The idea for Tau came to me at one of the lowest seasons of my life, March of 2021. After years of loss in my vocation as a church planter and pastor in Brooklyn, things suddenly got much worse due to the global pandemic. What followed was a year of unspeakable loss, conducting virtual funerals and services, watching my city empty and my community move away, witnessing increased hatred and polarization, suffering as many of my fellow friends and colleagues in ministry resigned, and mourning as family members died.
After a year of living through this anti-Shalom, my family was granted a month’s leave last Winter and we followed in my dad’s footsteps decades ago and went to a sparsely populated archipelago in the Caribbean off of Panama. It was a life-changing experience for us. A frequent fellow-retreatant and pastor friend of mine joined us along with his family for the final week and we guided them through our new discovery. We tasted of shalom together – wild creation we had to submit to, hugs and play with others for the first time in a year, rhythms of rest, play, discovery, and gratitude; we connected, we prayed, we ate, we were blessed by indigenous individuals and communities – and we came home with a deep appetite for more shalom. We had been transformed by our experience of well-being with self, others, and the world.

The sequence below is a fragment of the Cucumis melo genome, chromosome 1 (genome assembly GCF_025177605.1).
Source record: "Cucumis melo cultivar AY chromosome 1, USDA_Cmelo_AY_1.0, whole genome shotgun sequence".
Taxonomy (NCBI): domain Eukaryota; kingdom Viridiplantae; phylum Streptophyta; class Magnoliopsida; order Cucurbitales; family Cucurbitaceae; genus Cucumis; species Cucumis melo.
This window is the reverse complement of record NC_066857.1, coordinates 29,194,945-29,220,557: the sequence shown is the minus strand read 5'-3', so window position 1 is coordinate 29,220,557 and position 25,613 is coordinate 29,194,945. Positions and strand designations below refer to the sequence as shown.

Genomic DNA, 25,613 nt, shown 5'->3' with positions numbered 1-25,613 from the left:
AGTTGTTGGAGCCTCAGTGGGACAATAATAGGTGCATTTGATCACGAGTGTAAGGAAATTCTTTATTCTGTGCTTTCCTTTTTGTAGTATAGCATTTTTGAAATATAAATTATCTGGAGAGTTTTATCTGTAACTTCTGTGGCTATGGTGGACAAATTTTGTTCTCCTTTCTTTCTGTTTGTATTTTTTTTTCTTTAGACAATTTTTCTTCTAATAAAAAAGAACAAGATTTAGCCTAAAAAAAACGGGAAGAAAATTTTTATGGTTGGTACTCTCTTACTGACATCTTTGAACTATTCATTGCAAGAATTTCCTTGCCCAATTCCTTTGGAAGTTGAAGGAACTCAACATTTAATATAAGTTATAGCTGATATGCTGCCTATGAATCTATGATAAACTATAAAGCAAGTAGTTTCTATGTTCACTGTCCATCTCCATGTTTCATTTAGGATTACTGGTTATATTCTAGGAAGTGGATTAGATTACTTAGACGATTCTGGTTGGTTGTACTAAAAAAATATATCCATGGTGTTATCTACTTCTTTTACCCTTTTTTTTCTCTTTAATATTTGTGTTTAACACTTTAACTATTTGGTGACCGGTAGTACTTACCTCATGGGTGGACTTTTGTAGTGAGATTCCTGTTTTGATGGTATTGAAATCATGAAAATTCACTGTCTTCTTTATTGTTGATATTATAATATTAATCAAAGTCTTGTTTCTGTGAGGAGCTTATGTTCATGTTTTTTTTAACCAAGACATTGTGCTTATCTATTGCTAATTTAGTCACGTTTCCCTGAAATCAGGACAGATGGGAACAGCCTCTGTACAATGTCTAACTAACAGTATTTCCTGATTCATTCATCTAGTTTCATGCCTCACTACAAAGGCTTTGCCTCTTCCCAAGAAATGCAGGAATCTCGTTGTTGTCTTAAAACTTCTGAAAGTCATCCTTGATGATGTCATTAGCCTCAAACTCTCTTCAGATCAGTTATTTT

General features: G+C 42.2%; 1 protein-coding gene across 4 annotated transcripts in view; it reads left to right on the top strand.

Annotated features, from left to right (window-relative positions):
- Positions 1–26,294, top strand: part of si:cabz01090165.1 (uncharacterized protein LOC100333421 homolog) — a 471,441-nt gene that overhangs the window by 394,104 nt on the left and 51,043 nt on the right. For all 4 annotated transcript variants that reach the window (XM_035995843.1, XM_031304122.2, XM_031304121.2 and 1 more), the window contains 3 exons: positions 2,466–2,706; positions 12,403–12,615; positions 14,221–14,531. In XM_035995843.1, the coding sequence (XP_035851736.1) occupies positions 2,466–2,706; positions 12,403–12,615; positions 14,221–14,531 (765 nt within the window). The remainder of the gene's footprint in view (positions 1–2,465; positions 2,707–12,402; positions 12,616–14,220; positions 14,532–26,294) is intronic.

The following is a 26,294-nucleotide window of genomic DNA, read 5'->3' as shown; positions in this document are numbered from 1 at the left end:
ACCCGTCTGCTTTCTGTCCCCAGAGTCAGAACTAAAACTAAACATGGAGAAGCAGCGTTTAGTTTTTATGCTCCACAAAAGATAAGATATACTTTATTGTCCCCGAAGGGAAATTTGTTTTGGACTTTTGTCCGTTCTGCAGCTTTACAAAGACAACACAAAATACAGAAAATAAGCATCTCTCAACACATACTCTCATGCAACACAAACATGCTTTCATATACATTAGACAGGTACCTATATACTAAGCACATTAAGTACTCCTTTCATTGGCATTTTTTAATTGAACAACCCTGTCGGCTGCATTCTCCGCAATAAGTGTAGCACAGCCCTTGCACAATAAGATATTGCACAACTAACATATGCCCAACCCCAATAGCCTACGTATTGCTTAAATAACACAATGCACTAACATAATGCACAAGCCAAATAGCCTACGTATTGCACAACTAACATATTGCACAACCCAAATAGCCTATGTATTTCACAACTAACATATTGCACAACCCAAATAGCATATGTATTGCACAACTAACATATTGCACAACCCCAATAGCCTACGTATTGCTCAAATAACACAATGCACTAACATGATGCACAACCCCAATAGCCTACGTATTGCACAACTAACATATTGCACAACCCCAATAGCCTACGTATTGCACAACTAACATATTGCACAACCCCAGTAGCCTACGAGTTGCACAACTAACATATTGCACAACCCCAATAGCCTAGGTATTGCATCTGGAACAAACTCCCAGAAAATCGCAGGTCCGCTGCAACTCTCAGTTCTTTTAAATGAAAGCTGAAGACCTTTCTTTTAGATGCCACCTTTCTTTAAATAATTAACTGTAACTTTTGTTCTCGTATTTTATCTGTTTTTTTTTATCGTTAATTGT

On the third day after our return to NYC, I was on a walk and began having a panic attack: I could feel the vertigo that bent the buildings over and onto me, the cortisol pumping through my veins, the unreal noise in my ears. I sprinted to the pier in Brooklyn Bridge Park as fast as I could, looked out over the East River with its wild currents gasping for breath, and the dream came to me then as a sudden series of visions: the Tau symbol, clergy renewal, creation care, play, off-grid eco-retreats, contemplation, simplicity, renewal, healing for an age of illness.